Want to try your hand at house flipping? Abbie Herniman of The Home Maker shares what she learned from her first reno-for-resale experience
1. Buy smart
As they say, you make your money when you buy. It doesn’t matter how amazing your renovation is, if you have overpaid for the property, it is already eating into any potential profit. Leave your emotions at the door and use your head, not your heart, when purchasing.
Research the suburb’s sales history so you know the house is at the right price and learn what you could potentially sell the property for when the renovation is complete. Once you are interested in a property, do all the due diligence required – have your lawyer go over the LIM, get a building inspection and talk to the neighbours about the area.
3. Know the tax rules
Employ a trusted lawyer and accountant and find out what your legal and tax obligations are. The current law states if you buy a property with the intention of reselling it, or buy a home as part of your property or building business, you will have to pay tax on any profit from the sale. If you buy and sell a property within two years (this is currently under review), you’ll pay tax on any profit (with some exclusions, eg your main home is excluded). You may also have to pay tax on profit if you have a history of buying and selling properties, or if you’re associated with the property industry. For details, see ird.govt.nz/property
4. Plan, plan, plan
You can download budget planners which detail all the costs involved in buying, renovating and selling a house. These cover purchasing costs (building inspection, lawyer, accountant), holding costs (mortgage payments, rates, insurance), renovation costs (council consents, builders, tradies, fixtures and fittings) and selling costs (agent’s fees, lawyer and accountant).
5. Count on quotes
Get several quotes for work required and clarify the scope of work you are paying for, eg will you project manage or will the builder? Will you source each tradie or will your builder give one fixed price for the entire job? This process is time-consuming but important.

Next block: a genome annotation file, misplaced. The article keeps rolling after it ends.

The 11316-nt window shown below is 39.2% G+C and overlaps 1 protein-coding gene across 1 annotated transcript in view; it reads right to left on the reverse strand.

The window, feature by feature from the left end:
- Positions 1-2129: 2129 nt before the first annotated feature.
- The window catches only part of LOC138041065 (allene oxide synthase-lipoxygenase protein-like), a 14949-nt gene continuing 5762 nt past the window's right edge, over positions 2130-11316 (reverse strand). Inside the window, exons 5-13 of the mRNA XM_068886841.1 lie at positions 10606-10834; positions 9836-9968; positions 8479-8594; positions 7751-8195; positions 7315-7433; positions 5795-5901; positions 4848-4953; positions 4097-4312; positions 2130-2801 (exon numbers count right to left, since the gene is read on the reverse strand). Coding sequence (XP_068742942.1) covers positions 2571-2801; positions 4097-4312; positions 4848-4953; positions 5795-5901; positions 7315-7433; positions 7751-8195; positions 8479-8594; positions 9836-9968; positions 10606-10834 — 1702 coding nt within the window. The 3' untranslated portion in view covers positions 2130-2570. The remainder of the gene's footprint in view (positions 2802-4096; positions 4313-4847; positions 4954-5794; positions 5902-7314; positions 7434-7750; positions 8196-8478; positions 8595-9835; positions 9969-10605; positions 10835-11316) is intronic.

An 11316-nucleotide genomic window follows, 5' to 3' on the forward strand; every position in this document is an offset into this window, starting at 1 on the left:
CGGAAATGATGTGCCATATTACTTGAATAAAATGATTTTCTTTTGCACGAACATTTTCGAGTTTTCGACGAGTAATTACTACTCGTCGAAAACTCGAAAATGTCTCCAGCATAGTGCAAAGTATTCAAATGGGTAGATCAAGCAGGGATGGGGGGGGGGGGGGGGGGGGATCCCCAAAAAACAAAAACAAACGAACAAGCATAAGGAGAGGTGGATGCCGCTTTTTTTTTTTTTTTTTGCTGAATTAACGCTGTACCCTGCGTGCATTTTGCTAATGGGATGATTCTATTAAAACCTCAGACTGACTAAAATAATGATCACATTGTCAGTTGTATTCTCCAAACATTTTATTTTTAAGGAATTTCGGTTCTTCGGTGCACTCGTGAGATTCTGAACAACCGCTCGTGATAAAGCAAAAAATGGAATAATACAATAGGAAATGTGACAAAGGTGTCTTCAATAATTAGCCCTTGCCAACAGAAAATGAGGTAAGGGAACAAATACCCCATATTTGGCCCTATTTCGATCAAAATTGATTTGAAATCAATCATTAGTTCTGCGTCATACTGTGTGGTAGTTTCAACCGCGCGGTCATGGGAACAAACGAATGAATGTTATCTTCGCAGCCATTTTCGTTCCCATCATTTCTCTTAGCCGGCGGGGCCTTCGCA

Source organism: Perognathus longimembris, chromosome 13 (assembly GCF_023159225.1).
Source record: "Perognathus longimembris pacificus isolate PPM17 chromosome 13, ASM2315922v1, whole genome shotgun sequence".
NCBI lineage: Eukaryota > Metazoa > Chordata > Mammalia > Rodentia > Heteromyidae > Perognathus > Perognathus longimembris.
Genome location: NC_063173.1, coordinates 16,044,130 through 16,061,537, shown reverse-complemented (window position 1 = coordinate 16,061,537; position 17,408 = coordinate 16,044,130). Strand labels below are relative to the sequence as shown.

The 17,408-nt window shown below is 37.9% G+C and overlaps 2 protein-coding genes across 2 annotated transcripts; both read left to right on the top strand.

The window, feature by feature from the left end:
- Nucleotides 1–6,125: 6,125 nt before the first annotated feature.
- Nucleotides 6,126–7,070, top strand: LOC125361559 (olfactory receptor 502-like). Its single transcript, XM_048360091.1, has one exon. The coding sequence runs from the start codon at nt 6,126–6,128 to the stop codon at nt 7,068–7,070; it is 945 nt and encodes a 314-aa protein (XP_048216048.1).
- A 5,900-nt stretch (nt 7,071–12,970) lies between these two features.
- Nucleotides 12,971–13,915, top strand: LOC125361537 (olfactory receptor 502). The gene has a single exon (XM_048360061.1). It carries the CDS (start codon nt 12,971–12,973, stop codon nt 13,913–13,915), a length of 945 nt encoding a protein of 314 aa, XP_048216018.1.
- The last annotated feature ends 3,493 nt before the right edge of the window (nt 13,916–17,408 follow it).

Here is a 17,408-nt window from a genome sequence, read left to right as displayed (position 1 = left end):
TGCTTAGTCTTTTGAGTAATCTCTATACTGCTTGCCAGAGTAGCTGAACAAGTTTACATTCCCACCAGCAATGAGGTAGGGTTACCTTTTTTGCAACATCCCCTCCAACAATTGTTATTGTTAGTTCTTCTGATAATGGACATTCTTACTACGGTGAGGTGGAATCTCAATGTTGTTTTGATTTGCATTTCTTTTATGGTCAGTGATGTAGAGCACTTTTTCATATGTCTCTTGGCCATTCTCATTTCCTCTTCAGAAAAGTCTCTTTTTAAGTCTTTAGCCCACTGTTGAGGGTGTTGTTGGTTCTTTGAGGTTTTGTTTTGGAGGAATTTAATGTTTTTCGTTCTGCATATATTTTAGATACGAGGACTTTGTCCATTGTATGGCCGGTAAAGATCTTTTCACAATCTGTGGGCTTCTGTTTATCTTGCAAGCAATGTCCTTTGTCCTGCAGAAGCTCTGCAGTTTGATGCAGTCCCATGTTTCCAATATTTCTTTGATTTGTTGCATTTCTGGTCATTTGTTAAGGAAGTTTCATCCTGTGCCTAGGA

6. Make it quick
Aim to complete the renovation and get the house back on the market as quickly as possible, so you are selling in the same market you bought in. This will protect you from any potential market downturn and ensure holding costs like mortgage repayments, rates and insurance are as low as possible. Although this renovation took longer than anticipated due to an unprecedented building boom in the area, house values were increasing at such a rapid rate that the extra costs incurred were outweighed by the increase in the property’s value.
7. Expect the unexpected
Our budget ran over by about 10 percent, which is common when renovating. Other than a new joist needed in the bathroom floor, everything else was in mint condition. However, the renovation wasn’t without its lows. There was one awful moment a few days before the Readylawn was to be laid, when we found out that a large, deep trench had to be dug through the newly laid driveway and across the entire front yard. Incredibly, it was fixed within 24 hours and the drainage boys then levelled out the ground, meaning one less job for us before the lawn was laid.
The other bad experience involved a tradie who was booked to do the driveway but took my money and skipped town. That’s an extra tip – never pay before work is complete.
Words by: Abbie Herniman. Photography by: Rachel Dobbs.